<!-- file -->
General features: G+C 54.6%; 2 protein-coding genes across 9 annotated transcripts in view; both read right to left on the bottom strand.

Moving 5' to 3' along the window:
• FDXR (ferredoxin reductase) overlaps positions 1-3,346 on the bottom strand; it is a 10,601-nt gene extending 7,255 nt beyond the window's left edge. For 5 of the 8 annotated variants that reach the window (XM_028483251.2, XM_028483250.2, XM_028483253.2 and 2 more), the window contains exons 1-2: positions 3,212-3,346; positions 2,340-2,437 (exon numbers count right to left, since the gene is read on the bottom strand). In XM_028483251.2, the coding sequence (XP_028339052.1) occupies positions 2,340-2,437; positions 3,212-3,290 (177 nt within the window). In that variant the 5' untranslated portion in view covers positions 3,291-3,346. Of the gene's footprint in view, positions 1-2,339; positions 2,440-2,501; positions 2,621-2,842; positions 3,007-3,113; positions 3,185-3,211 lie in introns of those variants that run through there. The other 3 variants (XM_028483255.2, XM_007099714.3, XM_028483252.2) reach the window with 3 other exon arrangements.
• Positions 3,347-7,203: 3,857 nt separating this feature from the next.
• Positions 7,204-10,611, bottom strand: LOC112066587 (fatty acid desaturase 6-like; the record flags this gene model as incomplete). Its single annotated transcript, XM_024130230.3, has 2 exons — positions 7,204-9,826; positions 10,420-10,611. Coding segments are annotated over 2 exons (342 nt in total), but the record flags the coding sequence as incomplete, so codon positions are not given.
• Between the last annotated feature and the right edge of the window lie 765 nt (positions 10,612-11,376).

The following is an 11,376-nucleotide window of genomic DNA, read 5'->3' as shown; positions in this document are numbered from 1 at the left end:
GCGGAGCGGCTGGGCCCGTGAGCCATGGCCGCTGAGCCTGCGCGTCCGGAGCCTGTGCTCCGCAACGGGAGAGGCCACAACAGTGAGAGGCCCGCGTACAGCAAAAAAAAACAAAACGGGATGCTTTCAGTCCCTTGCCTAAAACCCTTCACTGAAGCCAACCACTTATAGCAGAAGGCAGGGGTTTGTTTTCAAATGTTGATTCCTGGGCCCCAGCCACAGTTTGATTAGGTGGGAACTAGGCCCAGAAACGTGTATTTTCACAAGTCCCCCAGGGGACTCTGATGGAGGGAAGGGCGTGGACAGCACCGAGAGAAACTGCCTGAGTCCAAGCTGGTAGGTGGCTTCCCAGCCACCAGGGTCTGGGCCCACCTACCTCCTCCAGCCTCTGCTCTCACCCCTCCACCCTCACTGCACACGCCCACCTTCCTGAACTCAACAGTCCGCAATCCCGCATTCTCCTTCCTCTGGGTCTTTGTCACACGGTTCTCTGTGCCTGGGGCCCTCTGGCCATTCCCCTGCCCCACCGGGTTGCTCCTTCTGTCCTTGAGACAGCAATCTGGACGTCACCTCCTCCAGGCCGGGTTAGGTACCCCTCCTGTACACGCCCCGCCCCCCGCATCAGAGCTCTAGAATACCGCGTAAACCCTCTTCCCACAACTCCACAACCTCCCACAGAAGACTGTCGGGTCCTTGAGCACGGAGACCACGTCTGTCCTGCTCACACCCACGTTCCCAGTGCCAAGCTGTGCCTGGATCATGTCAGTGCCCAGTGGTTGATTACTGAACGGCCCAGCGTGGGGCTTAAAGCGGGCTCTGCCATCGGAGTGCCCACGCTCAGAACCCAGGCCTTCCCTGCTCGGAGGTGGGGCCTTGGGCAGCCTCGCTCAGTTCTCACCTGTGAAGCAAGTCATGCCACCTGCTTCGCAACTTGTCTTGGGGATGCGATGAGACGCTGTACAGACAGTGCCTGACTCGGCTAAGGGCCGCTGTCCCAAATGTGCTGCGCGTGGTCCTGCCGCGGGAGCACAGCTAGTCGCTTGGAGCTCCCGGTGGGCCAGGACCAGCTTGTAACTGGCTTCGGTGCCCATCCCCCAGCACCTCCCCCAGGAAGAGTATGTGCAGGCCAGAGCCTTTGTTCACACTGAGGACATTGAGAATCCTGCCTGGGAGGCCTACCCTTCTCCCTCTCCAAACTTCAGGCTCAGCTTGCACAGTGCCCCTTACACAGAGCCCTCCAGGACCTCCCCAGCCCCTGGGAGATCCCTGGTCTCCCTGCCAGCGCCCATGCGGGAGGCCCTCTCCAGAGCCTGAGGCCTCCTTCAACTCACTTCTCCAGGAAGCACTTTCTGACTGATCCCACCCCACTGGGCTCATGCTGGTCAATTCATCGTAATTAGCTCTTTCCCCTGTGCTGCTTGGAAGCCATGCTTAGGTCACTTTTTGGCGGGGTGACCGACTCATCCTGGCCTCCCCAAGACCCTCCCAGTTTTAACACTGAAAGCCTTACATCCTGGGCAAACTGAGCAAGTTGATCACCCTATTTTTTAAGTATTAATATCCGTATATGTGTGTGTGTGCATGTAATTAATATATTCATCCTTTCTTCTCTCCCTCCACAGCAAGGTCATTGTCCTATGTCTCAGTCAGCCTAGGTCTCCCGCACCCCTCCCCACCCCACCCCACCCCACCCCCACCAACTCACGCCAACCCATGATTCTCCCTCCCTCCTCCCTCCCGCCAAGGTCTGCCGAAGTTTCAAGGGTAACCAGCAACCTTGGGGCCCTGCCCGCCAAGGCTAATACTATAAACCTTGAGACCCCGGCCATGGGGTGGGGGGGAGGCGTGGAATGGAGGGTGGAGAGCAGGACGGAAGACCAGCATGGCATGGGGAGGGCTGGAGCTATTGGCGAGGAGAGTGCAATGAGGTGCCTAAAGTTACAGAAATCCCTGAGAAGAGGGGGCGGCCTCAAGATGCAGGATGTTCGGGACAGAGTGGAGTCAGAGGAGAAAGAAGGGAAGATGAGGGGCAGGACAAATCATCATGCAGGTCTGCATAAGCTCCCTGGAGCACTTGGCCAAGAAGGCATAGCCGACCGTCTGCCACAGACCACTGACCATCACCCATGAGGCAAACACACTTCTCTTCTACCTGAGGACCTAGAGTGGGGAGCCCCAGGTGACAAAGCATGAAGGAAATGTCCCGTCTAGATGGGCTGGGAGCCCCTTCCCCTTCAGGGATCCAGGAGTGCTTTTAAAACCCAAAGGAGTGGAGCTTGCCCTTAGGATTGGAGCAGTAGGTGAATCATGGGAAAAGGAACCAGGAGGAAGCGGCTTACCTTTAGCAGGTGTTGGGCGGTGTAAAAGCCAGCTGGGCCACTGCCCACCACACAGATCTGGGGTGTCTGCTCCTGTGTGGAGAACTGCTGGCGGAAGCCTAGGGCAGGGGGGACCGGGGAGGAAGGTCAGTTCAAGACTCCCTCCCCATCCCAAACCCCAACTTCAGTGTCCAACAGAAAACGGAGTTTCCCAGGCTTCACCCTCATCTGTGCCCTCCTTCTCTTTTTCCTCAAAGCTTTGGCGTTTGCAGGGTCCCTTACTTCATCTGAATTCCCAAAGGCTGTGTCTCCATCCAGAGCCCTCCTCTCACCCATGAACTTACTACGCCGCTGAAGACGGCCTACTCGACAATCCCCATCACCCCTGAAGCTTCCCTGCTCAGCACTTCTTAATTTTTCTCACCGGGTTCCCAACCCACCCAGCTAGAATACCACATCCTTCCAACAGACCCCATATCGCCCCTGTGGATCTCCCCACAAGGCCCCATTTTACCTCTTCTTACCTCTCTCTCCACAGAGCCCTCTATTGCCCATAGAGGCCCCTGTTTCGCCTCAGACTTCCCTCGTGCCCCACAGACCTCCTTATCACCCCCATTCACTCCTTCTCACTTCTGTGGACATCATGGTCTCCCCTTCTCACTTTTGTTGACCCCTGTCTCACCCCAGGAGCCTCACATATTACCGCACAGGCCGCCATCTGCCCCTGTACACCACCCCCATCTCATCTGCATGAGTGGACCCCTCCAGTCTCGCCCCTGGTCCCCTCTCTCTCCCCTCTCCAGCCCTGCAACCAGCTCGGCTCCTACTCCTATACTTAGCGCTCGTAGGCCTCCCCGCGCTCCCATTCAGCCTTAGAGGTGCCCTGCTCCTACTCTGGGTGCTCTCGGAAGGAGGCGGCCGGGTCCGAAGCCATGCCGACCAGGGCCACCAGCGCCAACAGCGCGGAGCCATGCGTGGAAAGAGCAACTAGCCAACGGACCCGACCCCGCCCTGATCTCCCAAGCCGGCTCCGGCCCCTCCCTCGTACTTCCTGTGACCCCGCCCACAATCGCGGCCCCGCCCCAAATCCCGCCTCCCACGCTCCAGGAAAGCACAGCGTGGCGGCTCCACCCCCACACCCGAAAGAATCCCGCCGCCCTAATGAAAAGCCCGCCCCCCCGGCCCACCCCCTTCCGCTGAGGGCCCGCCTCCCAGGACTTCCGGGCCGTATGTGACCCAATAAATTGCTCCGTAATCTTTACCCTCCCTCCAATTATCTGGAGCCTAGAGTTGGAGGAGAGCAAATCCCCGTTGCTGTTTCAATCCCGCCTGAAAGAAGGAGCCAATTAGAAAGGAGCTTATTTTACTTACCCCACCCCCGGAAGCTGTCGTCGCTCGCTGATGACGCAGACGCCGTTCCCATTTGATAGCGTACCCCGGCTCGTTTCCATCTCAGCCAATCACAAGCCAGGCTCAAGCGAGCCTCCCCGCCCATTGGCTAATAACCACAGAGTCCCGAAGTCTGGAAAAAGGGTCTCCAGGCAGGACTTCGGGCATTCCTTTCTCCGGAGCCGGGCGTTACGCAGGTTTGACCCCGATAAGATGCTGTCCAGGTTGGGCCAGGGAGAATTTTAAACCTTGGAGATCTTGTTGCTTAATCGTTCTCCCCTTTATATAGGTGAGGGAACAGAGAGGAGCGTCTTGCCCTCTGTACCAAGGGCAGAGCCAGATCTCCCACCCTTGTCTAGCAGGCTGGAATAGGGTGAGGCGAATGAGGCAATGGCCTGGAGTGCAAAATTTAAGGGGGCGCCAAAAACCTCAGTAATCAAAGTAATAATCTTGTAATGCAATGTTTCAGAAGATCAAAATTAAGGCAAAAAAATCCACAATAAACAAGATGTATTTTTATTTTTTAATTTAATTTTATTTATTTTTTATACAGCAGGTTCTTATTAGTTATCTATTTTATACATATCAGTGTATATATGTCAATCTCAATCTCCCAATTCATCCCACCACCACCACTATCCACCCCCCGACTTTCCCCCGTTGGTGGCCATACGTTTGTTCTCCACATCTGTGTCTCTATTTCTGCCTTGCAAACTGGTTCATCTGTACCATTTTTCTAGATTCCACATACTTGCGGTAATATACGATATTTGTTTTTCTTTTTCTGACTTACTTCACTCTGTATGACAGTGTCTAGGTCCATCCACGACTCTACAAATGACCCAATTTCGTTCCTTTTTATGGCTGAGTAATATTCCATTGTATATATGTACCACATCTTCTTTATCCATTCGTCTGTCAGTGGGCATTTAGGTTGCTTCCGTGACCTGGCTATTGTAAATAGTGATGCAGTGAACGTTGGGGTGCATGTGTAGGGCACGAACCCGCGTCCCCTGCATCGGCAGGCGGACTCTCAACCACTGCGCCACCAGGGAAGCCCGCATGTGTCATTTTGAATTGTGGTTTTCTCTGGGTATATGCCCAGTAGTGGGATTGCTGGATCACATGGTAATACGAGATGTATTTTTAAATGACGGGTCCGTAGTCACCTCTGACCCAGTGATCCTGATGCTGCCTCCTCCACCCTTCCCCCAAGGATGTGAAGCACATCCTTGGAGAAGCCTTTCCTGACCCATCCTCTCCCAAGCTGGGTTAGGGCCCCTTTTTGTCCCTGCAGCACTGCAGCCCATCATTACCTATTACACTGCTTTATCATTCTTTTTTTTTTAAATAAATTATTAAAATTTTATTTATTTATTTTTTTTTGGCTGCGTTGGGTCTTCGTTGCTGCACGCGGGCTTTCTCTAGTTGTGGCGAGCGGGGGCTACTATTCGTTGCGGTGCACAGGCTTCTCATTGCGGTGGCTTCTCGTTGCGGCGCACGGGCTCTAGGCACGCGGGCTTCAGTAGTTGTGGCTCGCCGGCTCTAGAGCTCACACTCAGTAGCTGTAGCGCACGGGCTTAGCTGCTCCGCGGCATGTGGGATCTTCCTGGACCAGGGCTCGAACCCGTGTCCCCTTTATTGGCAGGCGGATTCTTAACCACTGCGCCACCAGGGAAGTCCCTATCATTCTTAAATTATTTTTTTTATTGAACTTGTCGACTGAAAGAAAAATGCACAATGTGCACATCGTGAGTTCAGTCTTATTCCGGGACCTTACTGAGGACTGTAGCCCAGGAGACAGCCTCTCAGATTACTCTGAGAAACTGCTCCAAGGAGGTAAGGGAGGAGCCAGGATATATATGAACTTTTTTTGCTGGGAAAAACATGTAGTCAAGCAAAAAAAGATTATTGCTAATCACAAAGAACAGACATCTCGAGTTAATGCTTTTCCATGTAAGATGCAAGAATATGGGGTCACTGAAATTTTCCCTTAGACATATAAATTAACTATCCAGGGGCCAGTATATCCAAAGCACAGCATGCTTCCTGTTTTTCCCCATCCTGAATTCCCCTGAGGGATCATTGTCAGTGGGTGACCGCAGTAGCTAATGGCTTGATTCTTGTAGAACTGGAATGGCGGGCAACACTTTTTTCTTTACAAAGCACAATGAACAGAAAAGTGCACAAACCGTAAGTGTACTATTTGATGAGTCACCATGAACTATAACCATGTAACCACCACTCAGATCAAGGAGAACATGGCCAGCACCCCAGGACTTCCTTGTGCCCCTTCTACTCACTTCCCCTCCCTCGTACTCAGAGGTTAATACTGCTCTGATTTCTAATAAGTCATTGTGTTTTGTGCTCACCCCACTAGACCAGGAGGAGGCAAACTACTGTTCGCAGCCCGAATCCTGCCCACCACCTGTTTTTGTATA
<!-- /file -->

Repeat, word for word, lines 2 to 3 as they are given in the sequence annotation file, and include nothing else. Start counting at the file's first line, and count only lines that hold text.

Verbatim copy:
Moving 5' to 3' along the window:
• FDXR (ferredoxin reductase) overlaps positions 1-3,346 on the bottom strand; it is a 10,601-nt gene extending 7,255 nt beyond the window's left edge. For 5 of the 8 annotated variants that reach the window (XM_028483251.2, XM_028483250.2, XM_028483253.2 and 2 more), the window contains exons 1-2: positions 3,212-3,346; positions 2,340-2,437 (exon numbers count right to left, since the gene is read on the bottom strand). In XM_028483251.2, the coding sequence (XP_028339052.1) occupies positions 2,340-2,437; positions 3,212-3,290 (177 nt within the window). In that variant the 5' untranslated portion in view covers positions 3,291-3,346. Of the gene's footprint in view, positions 1-2,339; positions 2,440-2,501; positions 2,621-2,842; positions 3,007-3,113; positions 3,185-3,211 lie in introns of those variants that run through there. The other 3 variants (XM_028483255.2, XM_007099714.3, XM_028483252.2) reach the window with 3 other exon arrangements.